Ok so here I sit. It's September 2nd. Today is a "day off" for most here in the US.
I have some beef in the refrigerator for the Traditional Cook Out. We'll be making burgers and baked beans. Probably some canned corn will get nuked, not so sure about that, and there will be time for me to make some sort of dessert. Some neighbor somewhere will be shooting off fireworks so the dog will hide in his crate later on.
But why did this come about.
When I was growing up, they made sure that we got some sort of feel for why the day exists, but I can't say that the history is too well passed on. The wind up to the day we'd hear blurbs about what the history was, and to be thankful for the struggle and so forth.
Maybe it's me, but I just haven't heard all that much about it. I avoid most "live" broadcast media these days anyway. If I watch the One Eyed Babysitter, it is with the remote control in hand and the 30 second skip button at the ready. 5 presses and I'm through most of the commercial garbage and back to the 21 minutes and 45 seconds of content per half hour.
So it could be me.
I just didn't hear much programming on the International Labor Struggles of the late 1800s. No mention of how the day started in New York City by Labor "activists" that spread through the US. There was scant mention of how people actually died in strikes protesting 60 hour work weeks, to earn a full day off Sunday, let alone a weekend.
It must be a result of having only six companies owning something like 90 percent of the media outlets in the US. No wonder why I get my news from the BBC, and they have their own bias these days in comparison to the way they were when I was growing up.
I decided to look into things a little bit. The US government has an amazingly dry and uninformative site up at the Department Of Labor that gives the barest of information. I guess they are trying to be Politically Correct since they don't want their budget cut by some right wing tea party propagandist.
The Wikipedia site goes into more detail about the history. The thing with them is that they actually expect you to read more of the links and dig deeper on your own. To really wrap your head around it, you might need to read about the history of Labor and Labor unions in the US.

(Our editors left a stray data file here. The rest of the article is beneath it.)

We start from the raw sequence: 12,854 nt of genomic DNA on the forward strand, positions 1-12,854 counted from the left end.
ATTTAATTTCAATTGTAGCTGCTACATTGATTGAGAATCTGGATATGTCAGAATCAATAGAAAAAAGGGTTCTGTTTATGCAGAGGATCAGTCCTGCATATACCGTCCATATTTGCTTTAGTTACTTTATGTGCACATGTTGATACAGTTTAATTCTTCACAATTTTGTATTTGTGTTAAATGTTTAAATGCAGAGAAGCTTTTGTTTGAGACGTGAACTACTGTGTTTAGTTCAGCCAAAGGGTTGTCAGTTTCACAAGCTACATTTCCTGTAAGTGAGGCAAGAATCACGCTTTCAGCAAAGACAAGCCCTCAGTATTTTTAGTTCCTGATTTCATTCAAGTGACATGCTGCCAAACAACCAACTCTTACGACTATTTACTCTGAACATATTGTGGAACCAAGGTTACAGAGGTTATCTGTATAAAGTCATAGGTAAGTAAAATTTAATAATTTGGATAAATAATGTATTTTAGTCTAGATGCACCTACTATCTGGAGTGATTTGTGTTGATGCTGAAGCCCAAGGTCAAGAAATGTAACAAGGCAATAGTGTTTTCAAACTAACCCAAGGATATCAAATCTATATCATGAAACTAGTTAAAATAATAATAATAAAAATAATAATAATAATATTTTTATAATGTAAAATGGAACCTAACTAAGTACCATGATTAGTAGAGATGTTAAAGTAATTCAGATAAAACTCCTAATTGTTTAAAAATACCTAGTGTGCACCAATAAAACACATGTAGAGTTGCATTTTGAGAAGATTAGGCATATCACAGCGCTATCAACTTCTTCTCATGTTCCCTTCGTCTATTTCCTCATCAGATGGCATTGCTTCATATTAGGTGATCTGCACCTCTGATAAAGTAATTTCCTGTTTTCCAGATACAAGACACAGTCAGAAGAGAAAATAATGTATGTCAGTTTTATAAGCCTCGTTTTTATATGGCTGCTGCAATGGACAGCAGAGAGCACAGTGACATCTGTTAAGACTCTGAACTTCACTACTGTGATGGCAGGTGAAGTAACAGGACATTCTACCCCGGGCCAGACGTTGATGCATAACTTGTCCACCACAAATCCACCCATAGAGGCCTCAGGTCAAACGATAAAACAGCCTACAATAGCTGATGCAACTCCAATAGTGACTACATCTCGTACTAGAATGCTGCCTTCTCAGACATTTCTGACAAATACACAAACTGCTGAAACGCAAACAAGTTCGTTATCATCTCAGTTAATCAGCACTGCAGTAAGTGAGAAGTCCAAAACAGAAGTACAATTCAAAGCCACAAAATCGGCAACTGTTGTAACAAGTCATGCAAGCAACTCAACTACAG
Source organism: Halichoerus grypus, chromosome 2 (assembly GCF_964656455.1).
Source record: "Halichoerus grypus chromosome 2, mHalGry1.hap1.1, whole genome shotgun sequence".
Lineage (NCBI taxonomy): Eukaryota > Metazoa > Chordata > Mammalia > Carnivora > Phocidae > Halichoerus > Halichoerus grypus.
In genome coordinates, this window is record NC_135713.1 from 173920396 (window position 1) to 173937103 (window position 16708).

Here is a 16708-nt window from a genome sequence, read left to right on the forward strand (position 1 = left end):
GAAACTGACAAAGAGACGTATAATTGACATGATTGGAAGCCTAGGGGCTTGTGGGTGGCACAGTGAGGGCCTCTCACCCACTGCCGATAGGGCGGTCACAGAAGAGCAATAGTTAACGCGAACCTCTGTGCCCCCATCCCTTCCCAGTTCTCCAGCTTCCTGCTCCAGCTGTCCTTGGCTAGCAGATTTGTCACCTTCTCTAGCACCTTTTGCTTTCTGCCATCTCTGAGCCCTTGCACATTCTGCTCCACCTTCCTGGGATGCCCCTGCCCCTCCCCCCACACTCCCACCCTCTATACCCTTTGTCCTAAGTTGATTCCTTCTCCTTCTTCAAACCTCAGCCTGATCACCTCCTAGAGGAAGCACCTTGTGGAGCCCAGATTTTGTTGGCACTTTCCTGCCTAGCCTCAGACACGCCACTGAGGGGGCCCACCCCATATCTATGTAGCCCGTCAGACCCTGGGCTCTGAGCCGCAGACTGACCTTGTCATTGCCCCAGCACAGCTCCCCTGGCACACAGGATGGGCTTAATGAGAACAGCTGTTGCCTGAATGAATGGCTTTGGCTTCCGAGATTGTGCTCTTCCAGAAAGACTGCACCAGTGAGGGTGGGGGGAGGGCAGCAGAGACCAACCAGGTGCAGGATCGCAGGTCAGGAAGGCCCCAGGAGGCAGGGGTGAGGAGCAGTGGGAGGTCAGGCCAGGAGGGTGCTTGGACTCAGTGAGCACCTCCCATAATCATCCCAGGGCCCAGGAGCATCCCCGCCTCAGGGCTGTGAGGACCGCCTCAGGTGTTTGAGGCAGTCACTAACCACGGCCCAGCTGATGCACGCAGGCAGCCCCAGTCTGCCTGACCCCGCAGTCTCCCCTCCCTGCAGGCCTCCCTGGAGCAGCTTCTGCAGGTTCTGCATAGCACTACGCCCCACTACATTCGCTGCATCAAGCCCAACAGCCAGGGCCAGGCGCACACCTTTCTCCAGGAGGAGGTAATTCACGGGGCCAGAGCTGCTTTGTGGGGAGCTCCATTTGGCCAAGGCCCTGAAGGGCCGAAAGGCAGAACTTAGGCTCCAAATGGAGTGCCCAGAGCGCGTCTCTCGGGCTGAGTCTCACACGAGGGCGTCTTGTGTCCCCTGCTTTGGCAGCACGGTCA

There are professors who's specialties are the entire subject of Labor "relations" in the US and in other nations. You can read about it for hours.
It seemed that the history being history, you have to actually want to pursue this on your own until the dog knocks over a plant or you simply get your fill of the information.
Most won't, history is not going to go away - or will it?
The bottom line is that you have the Day Off today because there were people who died for that right. They died for the right to a living wage, a safe workplace, and so many things that are taken for granted these days. Unions are not perfect, I was "compelled" to join one when I worked at the School District, and since I am not a teacher, it was a complete waste of time for me. They weren't concerned with people in other job categories.
But Unions perform a function that is larger than their 11 or so percent of membership in this country. Unions are a safeguard for the workplace. They are there to make sure that the laws don't slide backward too far, that things are kept in some sort of balance, and that the social programs that we have all forgotten that we have are kept in place. Call it a safety net for society, they have a purpose much greater than the Day Off mindset would believe.
So when you have your burger and beer, enjoy it, but give a thought to why you are able to have that day off. I'll be in search of a Documentary. Maybe I'll get that insight I'm looking for.
Now, where's that remote?